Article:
Make it a habit to measure your ingredients before you make a cup of coffee. Otherwise, you'll end up with a beverage that you won't even finish. That's a waste of time and money. I suggest you invest in a kitchen scale. This machine will save you from inaccurate measurements, and it's also very easy to use.
Ideally, you will want at least 500 grams of water for every 30 grams of coffee beans. This is only a general rule of thumb, so you can freely experiment to get your desired flavor.
In this step-by-step process, we will be using a coffee to water ratio of 1:17 to make two cups of coffee. You will need a kettle, water, coffee, and a digital scale.
Here's a tip, though. You might want to add a bit more water if you plan on boiling it. The process of boiling water will reduce the amount that you have in the kettle because it will evaporate.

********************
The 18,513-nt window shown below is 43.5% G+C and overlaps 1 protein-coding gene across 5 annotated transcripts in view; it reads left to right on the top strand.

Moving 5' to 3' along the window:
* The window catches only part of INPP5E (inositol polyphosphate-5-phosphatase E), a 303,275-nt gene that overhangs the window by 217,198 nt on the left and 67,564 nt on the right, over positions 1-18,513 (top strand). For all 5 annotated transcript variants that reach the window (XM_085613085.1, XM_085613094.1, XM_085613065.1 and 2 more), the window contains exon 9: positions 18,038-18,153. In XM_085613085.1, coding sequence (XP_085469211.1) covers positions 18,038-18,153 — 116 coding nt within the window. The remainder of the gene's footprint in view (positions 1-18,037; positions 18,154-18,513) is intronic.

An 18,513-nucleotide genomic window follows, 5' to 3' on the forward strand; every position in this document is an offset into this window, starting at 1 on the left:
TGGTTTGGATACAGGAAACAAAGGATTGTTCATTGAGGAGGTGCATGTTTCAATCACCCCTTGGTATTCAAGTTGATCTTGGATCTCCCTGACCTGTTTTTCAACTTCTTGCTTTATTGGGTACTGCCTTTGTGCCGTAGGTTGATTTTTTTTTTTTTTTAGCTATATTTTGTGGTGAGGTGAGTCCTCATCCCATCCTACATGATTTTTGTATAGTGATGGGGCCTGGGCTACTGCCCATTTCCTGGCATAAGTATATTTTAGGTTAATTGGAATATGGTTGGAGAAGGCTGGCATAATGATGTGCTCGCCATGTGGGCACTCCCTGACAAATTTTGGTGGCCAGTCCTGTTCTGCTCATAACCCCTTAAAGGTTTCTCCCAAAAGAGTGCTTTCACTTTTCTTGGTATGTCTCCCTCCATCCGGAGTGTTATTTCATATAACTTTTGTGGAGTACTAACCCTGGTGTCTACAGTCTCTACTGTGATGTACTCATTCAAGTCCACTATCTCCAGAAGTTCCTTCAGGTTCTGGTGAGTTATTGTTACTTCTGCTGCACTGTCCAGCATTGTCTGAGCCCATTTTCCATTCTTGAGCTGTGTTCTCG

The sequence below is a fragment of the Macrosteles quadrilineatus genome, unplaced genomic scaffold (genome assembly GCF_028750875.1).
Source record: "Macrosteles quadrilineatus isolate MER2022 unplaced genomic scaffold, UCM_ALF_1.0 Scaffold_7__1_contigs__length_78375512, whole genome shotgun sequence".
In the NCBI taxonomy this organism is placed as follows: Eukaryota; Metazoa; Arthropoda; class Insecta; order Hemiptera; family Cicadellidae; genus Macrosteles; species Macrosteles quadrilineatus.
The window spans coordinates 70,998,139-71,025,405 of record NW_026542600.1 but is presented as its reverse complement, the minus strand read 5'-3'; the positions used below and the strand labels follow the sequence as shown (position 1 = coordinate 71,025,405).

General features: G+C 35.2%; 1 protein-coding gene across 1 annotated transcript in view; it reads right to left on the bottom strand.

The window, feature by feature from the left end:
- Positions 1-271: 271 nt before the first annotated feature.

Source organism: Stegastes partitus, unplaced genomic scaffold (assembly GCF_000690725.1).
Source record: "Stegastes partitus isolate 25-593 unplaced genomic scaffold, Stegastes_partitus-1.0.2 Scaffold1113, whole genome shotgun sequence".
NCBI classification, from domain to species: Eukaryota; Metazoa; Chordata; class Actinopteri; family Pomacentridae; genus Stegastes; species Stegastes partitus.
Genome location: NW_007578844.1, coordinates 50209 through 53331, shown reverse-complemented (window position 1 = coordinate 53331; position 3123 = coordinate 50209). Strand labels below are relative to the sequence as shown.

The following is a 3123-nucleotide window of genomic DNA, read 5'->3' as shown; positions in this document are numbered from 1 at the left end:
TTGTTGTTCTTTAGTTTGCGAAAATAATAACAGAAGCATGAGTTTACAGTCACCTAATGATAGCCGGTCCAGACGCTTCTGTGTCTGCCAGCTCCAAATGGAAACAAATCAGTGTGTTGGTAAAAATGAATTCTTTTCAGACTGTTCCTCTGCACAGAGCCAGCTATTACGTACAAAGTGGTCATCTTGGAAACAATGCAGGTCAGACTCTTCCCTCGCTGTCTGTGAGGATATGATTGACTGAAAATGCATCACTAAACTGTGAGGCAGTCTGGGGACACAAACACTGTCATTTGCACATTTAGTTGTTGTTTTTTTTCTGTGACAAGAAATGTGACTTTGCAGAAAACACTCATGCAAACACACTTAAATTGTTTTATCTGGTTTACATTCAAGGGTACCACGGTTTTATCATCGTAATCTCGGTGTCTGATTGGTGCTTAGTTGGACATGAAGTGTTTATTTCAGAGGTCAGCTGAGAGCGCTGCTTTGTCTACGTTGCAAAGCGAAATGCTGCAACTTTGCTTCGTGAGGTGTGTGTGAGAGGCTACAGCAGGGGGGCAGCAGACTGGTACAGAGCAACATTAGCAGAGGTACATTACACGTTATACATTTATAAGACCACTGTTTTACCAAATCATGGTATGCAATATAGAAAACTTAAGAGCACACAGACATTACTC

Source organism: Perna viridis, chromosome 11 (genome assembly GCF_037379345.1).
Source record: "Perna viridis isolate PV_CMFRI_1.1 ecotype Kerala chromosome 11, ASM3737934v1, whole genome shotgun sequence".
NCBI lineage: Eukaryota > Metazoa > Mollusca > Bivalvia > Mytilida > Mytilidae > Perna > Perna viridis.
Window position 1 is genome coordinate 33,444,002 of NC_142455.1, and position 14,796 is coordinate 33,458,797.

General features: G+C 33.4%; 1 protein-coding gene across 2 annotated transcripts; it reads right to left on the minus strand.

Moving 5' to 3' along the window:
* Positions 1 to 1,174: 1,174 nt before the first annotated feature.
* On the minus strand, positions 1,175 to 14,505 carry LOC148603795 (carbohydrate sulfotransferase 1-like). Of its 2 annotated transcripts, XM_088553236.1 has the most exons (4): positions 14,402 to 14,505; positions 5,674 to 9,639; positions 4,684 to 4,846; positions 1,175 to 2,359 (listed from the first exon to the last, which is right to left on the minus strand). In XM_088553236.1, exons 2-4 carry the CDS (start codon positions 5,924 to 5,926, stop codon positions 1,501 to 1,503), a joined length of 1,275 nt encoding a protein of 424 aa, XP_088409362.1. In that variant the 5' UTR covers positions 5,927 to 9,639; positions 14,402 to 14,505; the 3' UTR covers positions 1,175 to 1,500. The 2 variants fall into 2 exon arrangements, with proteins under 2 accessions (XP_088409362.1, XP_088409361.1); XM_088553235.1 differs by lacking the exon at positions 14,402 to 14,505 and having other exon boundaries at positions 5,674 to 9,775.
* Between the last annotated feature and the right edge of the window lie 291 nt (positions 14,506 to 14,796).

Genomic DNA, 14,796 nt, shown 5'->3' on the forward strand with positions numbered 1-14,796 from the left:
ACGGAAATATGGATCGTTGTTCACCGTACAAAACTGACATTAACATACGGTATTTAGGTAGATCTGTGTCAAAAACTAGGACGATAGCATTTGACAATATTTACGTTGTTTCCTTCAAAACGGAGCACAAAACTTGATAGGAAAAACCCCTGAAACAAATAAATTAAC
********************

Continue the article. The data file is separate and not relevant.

Measuring correctly doesn't take much time or effort at all. The only reason why some people don't do it is that it might be difficult to adjust the measurements in case they want to make coffee for more than two people.
Using an automatic drop can be quite tedious because of this. It's even more difficult for people who aren't a huge fan of mathematics because adjusting measurements will require you to compute. Luckily, there are a lot of coffee brewing ratio charts available on the internet. You can use one of these as a reference, but you can make a few adjustments here and there based on your taste.